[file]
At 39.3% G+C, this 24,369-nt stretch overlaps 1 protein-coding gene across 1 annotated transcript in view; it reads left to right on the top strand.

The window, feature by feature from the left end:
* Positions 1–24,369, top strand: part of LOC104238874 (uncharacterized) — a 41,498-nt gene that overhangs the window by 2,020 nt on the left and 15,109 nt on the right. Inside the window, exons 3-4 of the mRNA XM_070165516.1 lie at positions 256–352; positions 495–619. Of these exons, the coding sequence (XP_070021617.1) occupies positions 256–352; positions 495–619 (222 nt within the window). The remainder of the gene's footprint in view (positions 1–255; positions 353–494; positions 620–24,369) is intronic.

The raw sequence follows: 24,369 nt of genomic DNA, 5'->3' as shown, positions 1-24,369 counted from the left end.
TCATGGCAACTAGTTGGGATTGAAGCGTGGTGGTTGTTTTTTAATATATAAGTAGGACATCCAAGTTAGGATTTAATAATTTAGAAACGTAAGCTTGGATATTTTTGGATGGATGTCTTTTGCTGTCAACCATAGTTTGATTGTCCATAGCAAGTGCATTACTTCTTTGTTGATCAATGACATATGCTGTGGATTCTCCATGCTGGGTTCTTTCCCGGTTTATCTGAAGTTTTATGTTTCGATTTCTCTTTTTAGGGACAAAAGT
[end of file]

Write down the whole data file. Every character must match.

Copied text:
At 39.3% G+C, this 24,369-nt stretch overlaps 1 protein-coding gene across 1 annotated transcript in view; it reads left to right on the top strand.

The window, feature by feature from the left end:
* Positions 1–24,369, top strand: part of LOC104238874 (uncharacterized) — a 41,498-nt gene that overhangs the window by 2,020 nt on the left and 15,109 nt on the right. Inside the window, exons 3-4 of the mRNA XM_070165516.1 lie at positions 256–352; positions 495–619. Of these exons, the coding sequence (XP_070021617.1) occupies positions 256–352; positions 495–619 (222 nt within the window). The remainder of the gene's footprint in view (positions 1–255; positions 353–494; positions 620–24,369) is intronic.

The raw sequence follows: 24,369 nt of genomic DNA, 5'->3' as shown, positions 1-24,369 counted from the left end.
TCATGGCAACTAGTTGGGATTGAAGCGTGGTGGTTGTTTTTTAATATATAAGTAGGACATCCAAGTTAGGATTTAATAATTTAGAAACGTAAGCTTGGATATTTTTGGATGGATGTCTTTTGCTGTCAACCATAGTTTGATTGTCCATAGCAAGTGCATTACTTCTTTGTTGATCAATGACATATGCTGTGGATTCTCCATGCTGGGTTCTTTCCCGGTTTATCTGAAGTTTTATGTTTCGATTTCTCTTTTTAGGGACAAAAGT